Daily Times of Nigeria

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Daily Times of Nigeria
Daily-times-logo.JPG
Publisher Folio Communications
Founded 6 June 1925
Headquarters Lagos
Official website http://www.dailytimes.com.ng/

The Daily Times of Nigeria is a newspaper with headquarters in Lagos, Nigeria. At its peak, in the 1970s, it was one of the most successful locally owned businesses in Africa.[1] The paper went into decline after it was purchased by the government in 1975. What was left was sold to a private investor in 2004. Operations were suspended in 2007. As of April 2011 the fate of the paper was uncertain, being the subject of various lawsuits.

Early years[edit]

The Daily Times of Nigeria was incorporated on 6 June 1925 by Richard Barrow, Adeyemo Alakija and others. They printed the first copy as The Nigerian Daily Times on 1 June 1926.[2] Adeyemo Alakija was an African barrister while the other founders represented European interest groups in the Lagos chamber of commerce.[3][4] Ernest Ikoli was the first editor and Adeyemo Alakija was Chairman of the Board.[5] Both men became involved with the nationalist Nigerian Youth Movement. Later, Ikoli became a member of the Legislative Council in 1941, while Alakija was appointed to the governor's Executive Council in 1943.[6]

In the early 1930s the pan-Africanist Dusé Mohamed Ali joined the paper as a journalist at the age of 65. He later moved on to found the influential journal The Comet.[7] The Daily Times became a popular voice of the nationalist movement. Education was one of the first issues. In a 1934 editorial the paper opposed Native Authority schools, which they saw as controlled by stooges of the colonial administration, and advocated independent mission schools.[8] The first tertiary institute in the colony, Yaba College, opened in January 1934. The Nigerian Daily Times described it as "a grand idea, and imposing structure, resting on rather weak foundations ... we wish to declare emphatically that this country will not be satisfied with an inferior brand [of education] such as the present scheme seems to threaten".[9]

R. B. Paul, a Liverpool businessman, bought the paper in 1935.[2] When Nnamdi Azikiwe ("Zik") launched his West African Pilot in 1937, dedicated to fighting for independence from British colonial rule, established papers such as the Nigerian Daily Times lost a large part of their audience. The Daily Times responded by raising foreign capital and injecting fresh blood into the editorial team.[4] By the end of World War II in 1945, the Daily Times was outspokenly hostile towards colonial rule.[10]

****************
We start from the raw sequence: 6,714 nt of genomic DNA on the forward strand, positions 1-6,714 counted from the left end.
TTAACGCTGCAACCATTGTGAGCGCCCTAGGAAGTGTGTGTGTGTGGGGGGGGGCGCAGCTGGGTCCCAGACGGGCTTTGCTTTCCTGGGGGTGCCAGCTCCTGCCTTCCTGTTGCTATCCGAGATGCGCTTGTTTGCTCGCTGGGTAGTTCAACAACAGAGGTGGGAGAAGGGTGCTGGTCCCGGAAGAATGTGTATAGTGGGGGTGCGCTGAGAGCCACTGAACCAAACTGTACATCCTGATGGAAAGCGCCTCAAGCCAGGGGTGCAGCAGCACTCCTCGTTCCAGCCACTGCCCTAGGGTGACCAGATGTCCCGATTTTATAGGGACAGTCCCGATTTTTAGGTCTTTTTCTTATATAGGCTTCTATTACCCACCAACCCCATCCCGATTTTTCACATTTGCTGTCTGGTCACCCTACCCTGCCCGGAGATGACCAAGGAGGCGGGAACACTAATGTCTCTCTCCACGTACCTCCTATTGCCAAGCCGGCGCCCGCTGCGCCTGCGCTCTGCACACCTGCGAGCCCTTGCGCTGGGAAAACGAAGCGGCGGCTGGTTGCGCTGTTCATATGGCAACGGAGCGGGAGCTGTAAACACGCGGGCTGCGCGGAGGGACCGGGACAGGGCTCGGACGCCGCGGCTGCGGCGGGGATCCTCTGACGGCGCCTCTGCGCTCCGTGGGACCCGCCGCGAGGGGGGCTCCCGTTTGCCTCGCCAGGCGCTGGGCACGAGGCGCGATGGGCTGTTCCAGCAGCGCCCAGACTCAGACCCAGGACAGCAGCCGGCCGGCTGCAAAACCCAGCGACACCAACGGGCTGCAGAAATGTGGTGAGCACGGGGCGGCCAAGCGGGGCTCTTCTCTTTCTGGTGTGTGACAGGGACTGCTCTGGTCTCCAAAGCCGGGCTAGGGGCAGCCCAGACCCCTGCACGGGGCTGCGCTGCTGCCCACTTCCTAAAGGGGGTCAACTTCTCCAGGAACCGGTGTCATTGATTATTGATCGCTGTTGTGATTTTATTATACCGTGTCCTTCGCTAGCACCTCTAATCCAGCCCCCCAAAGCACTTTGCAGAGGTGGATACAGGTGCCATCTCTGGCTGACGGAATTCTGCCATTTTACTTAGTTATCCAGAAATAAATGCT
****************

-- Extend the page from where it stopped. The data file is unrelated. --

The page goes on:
Peak years[edit]

In 1947 the London-based Daily Mirror Group, headed by Cecil King, bought the Daily Times, the Gold Coast Daily Graphic, the Accra Sunday Mirror and the Sierra Leone Daily Mail. King introduced the first privately owned rotary printing press in Nigeria, plus photo-engraving, typesetting and typecasting plants. He imported skilled journalists but followed a deliberate Africanization policy. The Mirror Group introduced popular innovations such as short paragraphs and sentences, many illustrations and photos, and human interest stories.[11] The paper's circulation rose from 25,000 daily in 1950 to 95,000 in 1959.[3] During the 1950s the Nigerian Daily Times played an important role in the process that led to independence in 1960.[10]

Ismail Babatunde Jose had joined the paper in 1941 as a technical trainee. He was soon promoted to reporter, then regional correspondent and eventually assistant editor. Cecil King appointed him editor in 1957. Jose became managing director in 1962 and chairman in 1968. He changed the name of the flagship newspaper to its present Daily Times of Nigeria on 30 May 1963.[2] Jose was in charge at a time when the oil boom was starting in Nigeria and advertising revenue was plentiful. Jose hired young graduates and trained them to become self-confident, independent reporters and columnists.[1] In 1965 he established the Times Journalism Institute, which was still training journalists forty years later.[12]